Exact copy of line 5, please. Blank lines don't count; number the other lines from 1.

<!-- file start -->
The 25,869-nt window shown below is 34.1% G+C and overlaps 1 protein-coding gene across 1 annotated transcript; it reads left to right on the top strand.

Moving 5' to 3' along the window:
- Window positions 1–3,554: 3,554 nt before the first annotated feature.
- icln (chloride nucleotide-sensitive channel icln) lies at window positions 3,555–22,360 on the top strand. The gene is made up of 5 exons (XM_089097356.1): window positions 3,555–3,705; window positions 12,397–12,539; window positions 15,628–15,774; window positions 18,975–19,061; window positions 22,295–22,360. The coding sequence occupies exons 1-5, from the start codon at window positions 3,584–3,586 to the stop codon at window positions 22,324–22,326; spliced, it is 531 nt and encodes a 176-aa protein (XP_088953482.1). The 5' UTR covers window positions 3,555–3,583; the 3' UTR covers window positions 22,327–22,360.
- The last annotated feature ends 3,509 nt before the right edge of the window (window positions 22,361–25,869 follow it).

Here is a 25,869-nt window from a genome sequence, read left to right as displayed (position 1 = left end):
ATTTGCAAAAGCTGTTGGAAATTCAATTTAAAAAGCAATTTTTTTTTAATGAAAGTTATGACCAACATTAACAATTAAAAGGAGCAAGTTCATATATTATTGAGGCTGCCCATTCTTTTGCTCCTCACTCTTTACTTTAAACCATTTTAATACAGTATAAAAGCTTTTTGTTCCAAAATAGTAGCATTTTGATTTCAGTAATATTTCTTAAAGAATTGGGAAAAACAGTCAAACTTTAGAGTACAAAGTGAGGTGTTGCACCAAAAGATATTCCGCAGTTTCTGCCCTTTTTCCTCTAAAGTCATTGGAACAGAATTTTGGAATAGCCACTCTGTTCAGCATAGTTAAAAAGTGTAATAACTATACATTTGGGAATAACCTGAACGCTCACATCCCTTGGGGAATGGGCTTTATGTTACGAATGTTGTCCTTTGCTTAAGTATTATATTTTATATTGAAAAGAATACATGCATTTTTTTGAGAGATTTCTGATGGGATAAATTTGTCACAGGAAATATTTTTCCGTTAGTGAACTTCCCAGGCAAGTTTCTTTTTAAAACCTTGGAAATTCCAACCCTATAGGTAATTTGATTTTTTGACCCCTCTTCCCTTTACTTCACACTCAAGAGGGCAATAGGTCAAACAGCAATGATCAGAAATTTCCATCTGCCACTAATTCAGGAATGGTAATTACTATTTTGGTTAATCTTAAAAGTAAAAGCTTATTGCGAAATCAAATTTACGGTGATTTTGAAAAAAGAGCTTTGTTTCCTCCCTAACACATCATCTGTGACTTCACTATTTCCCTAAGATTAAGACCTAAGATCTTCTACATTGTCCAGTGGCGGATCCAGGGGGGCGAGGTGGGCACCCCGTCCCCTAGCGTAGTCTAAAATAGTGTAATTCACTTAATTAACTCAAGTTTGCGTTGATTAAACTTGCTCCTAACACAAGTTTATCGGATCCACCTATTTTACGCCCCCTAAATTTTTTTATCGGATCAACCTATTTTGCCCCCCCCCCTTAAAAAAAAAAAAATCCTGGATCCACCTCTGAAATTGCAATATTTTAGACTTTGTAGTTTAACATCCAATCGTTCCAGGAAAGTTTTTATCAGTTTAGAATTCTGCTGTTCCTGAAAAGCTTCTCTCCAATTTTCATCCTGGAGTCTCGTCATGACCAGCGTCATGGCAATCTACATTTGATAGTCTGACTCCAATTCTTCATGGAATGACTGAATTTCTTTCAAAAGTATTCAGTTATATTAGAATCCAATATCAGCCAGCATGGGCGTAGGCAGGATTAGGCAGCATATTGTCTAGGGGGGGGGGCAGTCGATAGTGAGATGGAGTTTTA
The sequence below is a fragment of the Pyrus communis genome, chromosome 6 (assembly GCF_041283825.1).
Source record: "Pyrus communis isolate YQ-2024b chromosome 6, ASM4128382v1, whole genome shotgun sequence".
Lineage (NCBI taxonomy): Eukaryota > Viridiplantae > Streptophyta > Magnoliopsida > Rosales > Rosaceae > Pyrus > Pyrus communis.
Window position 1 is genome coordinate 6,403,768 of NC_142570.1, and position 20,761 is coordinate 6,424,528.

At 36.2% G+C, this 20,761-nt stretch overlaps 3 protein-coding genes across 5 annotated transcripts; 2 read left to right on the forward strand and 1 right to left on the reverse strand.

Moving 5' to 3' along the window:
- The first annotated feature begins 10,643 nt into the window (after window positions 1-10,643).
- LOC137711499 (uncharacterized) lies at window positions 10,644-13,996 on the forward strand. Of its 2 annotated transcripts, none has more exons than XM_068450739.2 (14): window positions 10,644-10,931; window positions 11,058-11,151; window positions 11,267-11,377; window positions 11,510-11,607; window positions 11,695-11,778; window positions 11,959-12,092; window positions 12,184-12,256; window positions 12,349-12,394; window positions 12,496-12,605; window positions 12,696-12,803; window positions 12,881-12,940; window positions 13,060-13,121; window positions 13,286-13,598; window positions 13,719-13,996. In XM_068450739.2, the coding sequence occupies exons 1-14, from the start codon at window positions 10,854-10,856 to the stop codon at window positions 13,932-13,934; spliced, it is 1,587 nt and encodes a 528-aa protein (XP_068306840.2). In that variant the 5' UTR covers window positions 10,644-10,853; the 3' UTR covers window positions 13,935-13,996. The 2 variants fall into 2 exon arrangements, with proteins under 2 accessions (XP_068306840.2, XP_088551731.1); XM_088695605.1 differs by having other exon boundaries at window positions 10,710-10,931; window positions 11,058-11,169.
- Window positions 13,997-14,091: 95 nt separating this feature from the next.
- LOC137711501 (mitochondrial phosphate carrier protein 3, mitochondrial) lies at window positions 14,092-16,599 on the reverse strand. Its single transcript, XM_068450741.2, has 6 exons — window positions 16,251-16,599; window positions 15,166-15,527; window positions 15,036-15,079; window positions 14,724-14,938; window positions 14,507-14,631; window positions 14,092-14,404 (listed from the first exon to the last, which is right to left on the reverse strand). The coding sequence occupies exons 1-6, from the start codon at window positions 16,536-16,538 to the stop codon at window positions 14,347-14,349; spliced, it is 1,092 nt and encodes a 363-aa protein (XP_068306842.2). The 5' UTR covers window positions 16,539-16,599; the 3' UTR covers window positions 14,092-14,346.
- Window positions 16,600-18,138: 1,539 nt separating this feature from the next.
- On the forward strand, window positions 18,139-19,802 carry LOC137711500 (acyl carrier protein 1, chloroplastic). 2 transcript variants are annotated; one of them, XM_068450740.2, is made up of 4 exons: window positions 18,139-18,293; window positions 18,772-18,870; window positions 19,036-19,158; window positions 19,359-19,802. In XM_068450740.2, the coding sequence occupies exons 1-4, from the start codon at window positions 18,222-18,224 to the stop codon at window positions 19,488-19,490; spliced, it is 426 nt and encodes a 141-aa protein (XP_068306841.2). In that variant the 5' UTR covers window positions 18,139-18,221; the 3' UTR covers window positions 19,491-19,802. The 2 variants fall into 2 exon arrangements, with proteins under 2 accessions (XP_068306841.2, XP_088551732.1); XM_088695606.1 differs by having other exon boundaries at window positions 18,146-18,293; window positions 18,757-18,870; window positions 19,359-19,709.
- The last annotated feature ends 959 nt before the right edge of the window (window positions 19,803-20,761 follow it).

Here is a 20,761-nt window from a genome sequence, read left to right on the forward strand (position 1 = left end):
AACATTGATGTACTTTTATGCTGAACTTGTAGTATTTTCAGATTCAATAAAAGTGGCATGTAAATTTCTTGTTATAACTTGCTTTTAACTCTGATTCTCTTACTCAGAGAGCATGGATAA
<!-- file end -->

- The last annotated feature ends 3,509 nt before the right edge of the window (window positions 22,361–25,869 follow it).